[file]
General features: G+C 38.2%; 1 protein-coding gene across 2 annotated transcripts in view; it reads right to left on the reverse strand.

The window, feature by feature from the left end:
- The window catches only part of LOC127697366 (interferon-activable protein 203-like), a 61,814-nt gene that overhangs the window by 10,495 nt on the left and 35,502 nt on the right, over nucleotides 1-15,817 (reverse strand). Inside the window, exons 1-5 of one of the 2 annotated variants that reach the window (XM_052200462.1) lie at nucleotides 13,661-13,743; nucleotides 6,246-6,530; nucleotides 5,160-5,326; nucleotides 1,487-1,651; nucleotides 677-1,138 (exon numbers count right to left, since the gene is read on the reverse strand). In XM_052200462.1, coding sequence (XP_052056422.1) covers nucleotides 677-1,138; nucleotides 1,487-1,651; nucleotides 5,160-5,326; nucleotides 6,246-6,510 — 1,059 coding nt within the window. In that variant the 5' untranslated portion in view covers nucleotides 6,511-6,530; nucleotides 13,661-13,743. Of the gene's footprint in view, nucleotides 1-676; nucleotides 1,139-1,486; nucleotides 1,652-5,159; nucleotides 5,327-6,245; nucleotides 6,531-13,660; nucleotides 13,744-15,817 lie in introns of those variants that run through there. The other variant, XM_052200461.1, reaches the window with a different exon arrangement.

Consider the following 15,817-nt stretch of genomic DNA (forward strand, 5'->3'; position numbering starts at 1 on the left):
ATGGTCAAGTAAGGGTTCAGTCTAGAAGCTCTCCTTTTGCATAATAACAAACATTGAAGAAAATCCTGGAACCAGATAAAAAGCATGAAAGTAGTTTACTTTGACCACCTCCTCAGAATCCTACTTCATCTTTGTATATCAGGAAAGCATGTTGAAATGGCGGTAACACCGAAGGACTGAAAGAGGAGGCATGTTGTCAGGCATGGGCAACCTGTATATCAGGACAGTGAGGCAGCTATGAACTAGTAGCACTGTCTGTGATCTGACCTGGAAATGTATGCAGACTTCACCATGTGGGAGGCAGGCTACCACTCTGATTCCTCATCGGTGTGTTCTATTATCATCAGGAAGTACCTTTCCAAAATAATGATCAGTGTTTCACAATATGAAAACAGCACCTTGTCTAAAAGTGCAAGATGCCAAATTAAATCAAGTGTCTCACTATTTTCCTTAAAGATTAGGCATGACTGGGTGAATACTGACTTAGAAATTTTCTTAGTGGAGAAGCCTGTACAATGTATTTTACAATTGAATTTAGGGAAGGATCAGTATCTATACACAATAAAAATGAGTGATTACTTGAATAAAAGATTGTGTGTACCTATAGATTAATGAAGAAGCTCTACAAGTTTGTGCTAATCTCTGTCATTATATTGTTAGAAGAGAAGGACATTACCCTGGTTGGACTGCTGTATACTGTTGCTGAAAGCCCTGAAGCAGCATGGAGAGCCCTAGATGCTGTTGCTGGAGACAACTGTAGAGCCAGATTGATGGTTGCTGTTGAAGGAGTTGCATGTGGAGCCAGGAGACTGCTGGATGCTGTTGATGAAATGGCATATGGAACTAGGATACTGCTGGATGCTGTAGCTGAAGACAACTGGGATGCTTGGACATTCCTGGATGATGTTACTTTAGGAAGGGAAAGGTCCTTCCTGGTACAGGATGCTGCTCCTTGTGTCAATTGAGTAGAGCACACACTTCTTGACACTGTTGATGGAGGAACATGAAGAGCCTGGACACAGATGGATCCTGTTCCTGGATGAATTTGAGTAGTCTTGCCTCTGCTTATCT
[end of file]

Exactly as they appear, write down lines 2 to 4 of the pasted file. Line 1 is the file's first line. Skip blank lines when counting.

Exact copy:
The window, feature by feature from the left end:
- The window catches only part of LOC127697366 (interferon-activable protein 203-like), a 61,814-nt gene that overhangs the window by 10,495 nt on the left and 35,502 nt on the right, over nucleotides 1-15,817 (reverse strand). Inside the window, exons 1-5 of one of the 2 annotated variants that reach the window (XM_052200462.1) lie at nucleotides 13,661-13,743; nucleotides 6,246-6,530; nucleotides 5,160-5,326; nucleotides 1,487-1,651; nucleotides 677-1,138 (exon numbers count right to left, since the gene is read on the reverse strand). In XM_052200462.1, coding sequence (XP_052056422.1) covers nucleotides 677-1,138; nucleotides 1,487-1,651; nucleotides 5,160-5,326; nucleotides 6,246-6,510 — 1,059 coding nt within the window. In that variant the 5' untranslated portion in view covers nucleotides 6,511-6,530; nucleotides 13,661-13,743. Of the gene's footprint in view, nucleotides 1-676; nucleotides 1,139-1,486; nucleotides 1,652-5,159; nucleotides 5,327-6,245; nucleotides 6,531-13,660; nucleotides 13,744-15,817 lie in introns of those variants that run through there. The other variant, XM_052200461.1, reaches the window with a different exon arrangement.

Consider the following 15,817-nt stretch of genomic DNA (forward strand, 5'->3'; position numbering starts at 1 on the left):